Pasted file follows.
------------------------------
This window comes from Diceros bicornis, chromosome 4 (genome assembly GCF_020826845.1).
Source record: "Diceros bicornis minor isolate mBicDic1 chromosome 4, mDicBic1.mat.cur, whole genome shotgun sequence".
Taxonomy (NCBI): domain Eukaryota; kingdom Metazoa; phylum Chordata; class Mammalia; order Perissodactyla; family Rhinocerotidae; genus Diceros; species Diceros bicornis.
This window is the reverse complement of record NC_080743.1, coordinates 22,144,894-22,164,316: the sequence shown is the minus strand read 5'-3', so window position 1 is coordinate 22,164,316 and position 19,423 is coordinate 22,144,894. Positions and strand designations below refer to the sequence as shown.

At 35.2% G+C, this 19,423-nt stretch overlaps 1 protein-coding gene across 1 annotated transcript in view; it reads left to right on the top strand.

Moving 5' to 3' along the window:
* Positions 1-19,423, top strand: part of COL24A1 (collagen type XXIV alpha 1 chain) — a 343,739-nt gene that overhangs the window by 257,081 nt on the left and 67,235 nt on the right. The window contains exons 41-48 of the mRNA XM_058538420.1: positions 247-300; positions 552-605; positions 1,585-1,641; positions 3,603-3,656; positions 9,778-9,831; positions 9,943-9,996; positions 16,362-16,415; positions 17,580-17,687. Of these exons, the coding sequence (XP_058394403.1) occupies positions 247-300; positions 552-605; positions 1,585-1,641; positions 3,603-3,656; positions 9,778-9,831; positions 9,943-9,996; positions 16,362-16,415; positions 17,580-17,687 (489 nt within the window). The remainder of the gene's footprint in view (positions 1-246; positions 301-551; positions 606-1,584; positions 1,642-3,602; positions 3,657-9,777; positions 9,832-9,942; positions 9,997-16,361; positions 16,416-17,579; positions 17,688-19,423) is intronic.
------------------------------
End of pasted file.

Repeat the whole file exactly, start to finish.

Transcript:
This window comes from Diceros bicornis, chromosome 4 (genome assembly GCF_020826845.1).
Source record: "Diceros bicornis minor isolate mBicDic1 chromosome 4, mDicBic1.mat.cur, whole genome shotgun sequence".
Taxonomy (NCBI): domain Eukaryota; kingdom Metazoa; phylum Chordata; class Mammalia; order Perissodactyla; family Rhinocerotidae; genus Diceros; species Diceros bicornis.
This window is the reverse complement of record NC_080743.1, coordinates 22,144,894-22,164,316: the sequence shown is the minus strand read 5'-3', so window position 1 is coordinate 22,164,316 and position 19,423 is coordinate 22,144,894. Positions and strand designations below refer to the sequence as shown.

At 35.2% G+C, this 19,423-nt stretch overlaps 1 protein-coding gene across 1 annotated transcript in view; it reads left to right on the top strand.

Moving 5' to 3' along the window:
* Positions 1-19,423, top strand: part of COL24A1 (collagen type XXIV alpha 1 chain) — a 343,739-nt gene that overhangs the window by 257,081 nt on the left and 67,235 nt on the right. The window contains exons 41-48 of the mRNA XM_058538420.1: positions 247-300; positions 552-605; positions 1,585-1,641; positions 3,603-3,656; positions 9,778-9,831; positions 9,943-9,996; positions 16,362-16,415; positions 17,580-17,687. Of these exons, the coding sequence (XP_058394403.1) occupies positions 247-300; positions 552-605; positions 1,585-1,641; positions 3,603-3,656; positions 9,778-9,831; positions 9,943-9,996; positions 16,362-16,415; positions 17,580-17,687 (489 nt within the window). The remainder of the gene's footprint in view (positions 1-246; positions 301-551; positions 606-1,584; positions 1,642-3,602; positions 3,657-9,777; positions 9,832-9,942; positions 9,997-16,361; positions 16,416-17,579; positions 17,688-19,423) is intronic.